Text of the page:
Breast carcinoma diagnosis, treatment, and prognosis before and after the introduction of mass mammographic screening

Authors

  • Miranda F. Ernst M.D., Ph.D.,

    Corresponding author
    1. Department of Surgery, St. Elisabeth Hospital, Tilburg, The Netherlands
    Current affiliation:
    1. Department of Surgery, Academic Medical Centre, Amsterdam, The Netherlands
    • Department of Surgery, Academic Medical Centre, P.O. Box 22660, 1100 DD, Amsterdam, The Netherlands
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  • Adri C. Voogd Ph.D.,

    1. Comprehensive Cancer Center South, Eindhoven, The Netherlands
    Current affiliation:
    1. Department of Epidemiology, Maastricht University, Maastricht, The Netherlands
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  • Jan Willem W. Coebergh M.D., Ph.D.,

    1. Comprehensive Cancer Center South, Eindhoven, The Netherlands
    2. Department of Public Health, Erasmus Medical Center, Rotterdam, The Netherlands
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  • Jan A. Roukema M.D., Ph.D.

    1. Department of Surgery, St. Elisabeth Hospital, Tilburg, The Netherlands
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  • See related editorial on pages 1327–30 and accompanying article on pages 1331–6, this issue.

Abstract

BACKGROUND

The introduction of breast carcinoma screening leads to early detection and is believed to reduce mortality and increase the proportion of patients for whom breast-conserving surgery is possible.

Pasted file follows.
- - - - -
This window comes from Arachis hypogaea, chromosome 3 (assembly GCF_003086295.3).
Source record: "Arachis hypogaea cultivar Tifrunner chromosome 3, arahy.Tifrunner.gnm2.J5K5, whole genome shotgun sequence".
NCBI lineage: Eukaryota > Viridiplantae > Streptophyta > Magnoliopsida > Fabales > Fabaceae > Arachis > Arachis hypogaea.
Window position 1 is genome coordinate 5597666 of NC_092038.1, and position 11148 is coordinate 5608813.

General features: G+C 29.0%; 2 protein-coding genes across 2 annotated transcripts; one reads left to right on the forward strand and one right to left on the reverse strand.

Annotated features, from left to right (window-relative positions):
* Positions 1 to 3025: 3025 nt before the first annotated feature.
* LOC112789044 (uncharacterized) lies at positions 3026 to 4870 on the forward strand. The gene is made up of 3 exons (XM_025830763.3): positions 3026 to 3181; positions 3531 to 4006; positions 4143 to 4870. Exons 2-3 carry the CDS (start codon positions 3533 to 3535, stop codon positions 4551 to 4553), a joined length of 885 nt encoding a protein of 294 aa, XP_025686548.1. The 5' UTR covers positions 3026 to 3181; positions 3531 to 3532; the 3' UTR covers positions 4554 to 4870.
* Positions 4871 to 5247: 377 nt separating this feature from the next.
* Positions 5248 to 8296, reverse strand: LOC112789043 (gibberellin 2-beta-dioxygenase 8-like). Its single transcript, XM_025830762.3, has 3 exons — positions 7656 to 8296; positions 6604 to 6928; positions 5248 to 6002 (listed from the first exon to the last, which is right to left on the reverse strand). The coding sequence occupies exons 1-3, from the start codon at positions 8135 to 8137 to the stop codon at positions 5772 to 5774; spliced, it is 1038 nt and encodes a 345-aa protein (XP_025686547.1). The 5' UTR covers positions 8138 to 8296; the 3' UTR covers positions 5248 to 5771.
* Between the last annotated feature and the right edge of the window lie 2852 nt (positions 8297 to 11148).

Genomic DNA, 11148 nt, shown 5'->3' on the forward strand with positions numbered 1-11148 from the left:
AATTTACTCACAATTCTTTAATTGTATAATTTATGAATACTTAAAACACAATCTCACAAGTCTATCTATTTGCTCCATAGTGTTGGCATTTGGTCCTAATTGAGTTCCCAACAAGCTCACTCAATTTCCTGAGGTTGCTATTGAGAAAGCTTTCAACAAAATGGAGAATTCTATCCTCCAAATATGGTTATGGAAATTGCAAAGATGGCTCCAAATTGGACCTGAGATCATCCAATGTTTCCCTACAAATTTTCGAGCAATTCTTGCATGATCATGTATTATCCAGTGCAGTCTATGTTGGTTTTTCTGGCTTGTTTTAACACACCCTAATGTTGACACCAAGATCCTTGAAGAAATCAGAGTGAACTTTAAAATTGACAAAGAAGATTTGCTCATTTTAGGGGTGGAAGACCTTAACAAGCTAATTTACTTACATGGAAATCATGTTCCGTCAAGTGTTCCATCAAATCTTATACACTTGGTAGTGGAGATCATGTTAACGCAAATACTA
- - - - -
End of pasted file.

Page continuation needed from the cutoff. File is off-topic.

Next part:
METHODS

In 1992, a population-based mammographic screening program was introduced in the Dutch city of Tilburg and its surroundings; the program achieved total coverage in 1996. The authors examined the effects of this screening program by investigating disease stage, treatment, and survival among women diagnosed with breast carcinoma at a teaching hospital in Tilburg during the periods 1985–1991 and 1992–1999.

RESULTS

Between January 1, 1985, and December 31, 1999, 1400 patients were diagnosed with breast carcinoma. Among patients ages 50–69 years, the proportion of TNM Stage I breast carcinoma increased from 24% in 1985–1991 to 45% in 1992–1999 (P < 0.001). The proportion of patients age < 50 years with invasive breast carcinoma who underwent breast-conserving surgery decreased from 45% to 33% (P = 0.011). Among patients ages 50–69 years, the overall survival rate during the period from 1992 to 1999 was significantly greater than the corresponding rate during the period from 1985 to 1991 (P = 0.0009). Even after adjustments were made for tumor stage and patient age, a slight reduction in mortality risk was observed in this age group. No difference in stage distribution or prognosis was found among patients age < 50 years or among patients age ≥ 70 years. Of the 168 invasive malignancies found in patients ages 50–69 years between 1997 and 1999, 68 (40%) were detected by the screening program, 47 (28%) were interval malignancies, and 53 (32%) were detected in nonparticipants or in women who did not participate in 1 or more screening rounds. Patients with screen-detected tumors had a much more favorable prognosis than did patients with interval malignancies (P = 0.0018) or patients with clinically detected breast carcinoma (P < 0.0001).

CONCLUSIONS

Between 1992 and 1999, after the introduction of breast carcinoma screening, improved prognosis and more favorable tumor stage were observed among patients ages 50–69 years. Even after the screening program was fully implemented in 1996, the majority of invasive malignancies still were detected between screening rounds or in patients who did not participate in the program. Cancer 2004;100:1337–44. © 2004 American Cancer Society.

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